Scientists Wednesday began studying the 9,300-year-old remains of Kennewick Man, one of the oldest and most complete skeletons ever found in North America – and focus of a long legal battle between researchers and Northwest Indian tribes.
The remains have been under lock and key since 1998 at the University of Washington’s Burke Museum of Natural History and Culture. A group of 11 researchers from around the country has gathered for the first comprehensive study of the remains, which include more than 300 bones.
The research has been fiercely opposed by four Northwest tribes – the Umatilla, Yakama, Nez Perce and Colville – which wanted the bones reburied without scientific scrutiny.
The tribes claimed they were entitled to the bones under the Native American Graves Protection and Repatriation Act.
“We just want this person returned so he can be properly reburied,” said Debra Croswell, a spokeswoman for the Confederated Tribes of the Umatilla Indian Reservation in Pendleton, Ore.
In February 2004, a three-judge panel of the 9th U.S. Circuit Court of Appeals – backing an earlier decision by a federal judge – ruled in favor of eight anthropologists who filed a lawsuit seeking to study the remains. The panel decided there was no link between the skeleton and the tribes.
Archaeologists and anthropologists will take measurements and record observations during the 10-day study, attempting to unravel the mystery of how Kennewick Man died and what sort of effects nature had on his bones.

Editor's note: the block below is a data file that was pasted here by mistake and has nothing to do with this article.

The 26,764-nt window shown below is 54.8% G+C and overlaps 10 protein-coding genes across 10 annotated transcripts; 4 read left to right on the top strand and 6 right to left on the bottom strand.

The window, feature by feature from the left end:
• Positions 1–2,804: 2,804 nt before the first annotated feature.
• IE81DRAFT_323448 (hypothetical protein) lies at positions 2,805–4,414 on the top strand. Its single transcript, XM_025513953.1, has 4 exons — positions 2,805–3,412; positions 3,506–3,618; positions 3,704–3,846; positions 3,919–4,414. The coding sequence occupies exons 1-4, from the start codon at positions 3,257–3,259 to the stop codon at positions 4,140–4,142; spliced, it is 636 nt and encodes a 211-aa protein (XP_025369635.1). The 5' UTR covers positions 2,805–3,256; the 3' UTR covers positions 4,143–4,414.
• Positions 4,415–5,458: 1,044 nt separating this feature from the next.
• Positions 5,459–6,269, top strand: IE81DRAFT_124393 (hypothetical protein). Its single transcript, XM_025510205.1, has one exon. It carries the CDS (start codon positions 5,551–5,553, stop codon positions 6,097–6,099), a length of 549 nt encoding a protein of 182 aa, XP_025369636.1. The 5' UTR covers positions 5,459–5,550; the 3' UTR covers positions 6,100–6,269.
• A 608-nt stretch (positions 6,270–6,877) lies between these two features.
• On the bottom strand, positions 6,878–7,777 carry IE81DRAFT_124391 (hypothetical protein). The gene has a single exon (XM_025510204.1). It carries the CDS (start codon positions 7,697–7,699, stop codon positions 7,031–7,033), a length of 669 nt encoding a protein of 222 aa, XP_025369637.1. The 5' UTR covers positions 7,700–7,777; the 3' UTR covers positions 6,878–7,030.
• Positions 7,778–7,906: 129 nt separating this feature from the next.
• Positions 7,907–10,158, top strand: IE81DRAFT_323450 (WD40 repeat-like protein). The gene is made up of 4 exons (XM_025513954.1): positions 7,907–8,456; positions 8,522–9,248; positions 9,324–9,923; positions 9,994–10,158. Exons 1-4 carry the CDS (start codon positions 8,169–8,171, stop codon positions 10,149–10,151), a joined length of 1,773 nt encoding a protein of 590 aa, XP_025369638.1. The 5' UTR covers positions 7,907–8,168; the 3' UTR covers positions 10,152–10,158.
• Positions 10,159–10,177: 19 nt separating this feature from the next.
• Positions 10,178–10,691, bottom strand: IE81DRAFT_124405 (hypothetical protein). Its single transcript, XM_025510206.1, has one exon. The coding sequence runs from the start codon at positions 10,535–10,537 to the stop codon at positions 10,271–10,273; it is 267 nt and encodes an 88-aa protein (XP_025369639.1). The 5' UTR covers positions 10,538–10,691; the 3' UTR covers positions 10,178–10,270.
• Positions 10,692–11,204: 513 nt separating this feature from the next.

None of the scientists was available for comment, said Burke Museum spokesman Mary Anne Barron.
Scientists last month took scans of the skull and the pelvis, which has a spearhead embedded in it, and created a three-dimensional picture that has been used to construct models of the bones.
The models will be used for additional research and to minimize impact to the actual skeleton. Samples taken from fragments of the leg during government studies in 1999 and 2000 will again be analyzed in the coming months.
Scientists have until July 15 to complete the study; the bones will then be returned to a secure facility at the museum, said Nola Leyde, an Army Corps of Engineers spokeswoman in Seattle. The Corps owns the property along the Columbia River near Kennewick where the skeleton was discovered.
An appeal in the legal battle by the Yakama, Umatilla and Nez Perce tribes remain pending; a decision isn’t expected until next spring, said Rob Roy Smith, a Seattle attorney for the Confederated Tribes of the Colville Indian Reservation.
A favorable ruling for the tribes could give them control of what ultimately happens to the remains.
Legislation also remains under consideration in the Senate that would allow federally recognized tribes to claim ancient remains even if they cannot prove a link to a current tribe.
“What the tribes want now is just to have a seat at the table,” Smith said. “They want to know what’s going on. That is a right that is being denied them by both the scientists and the United States.”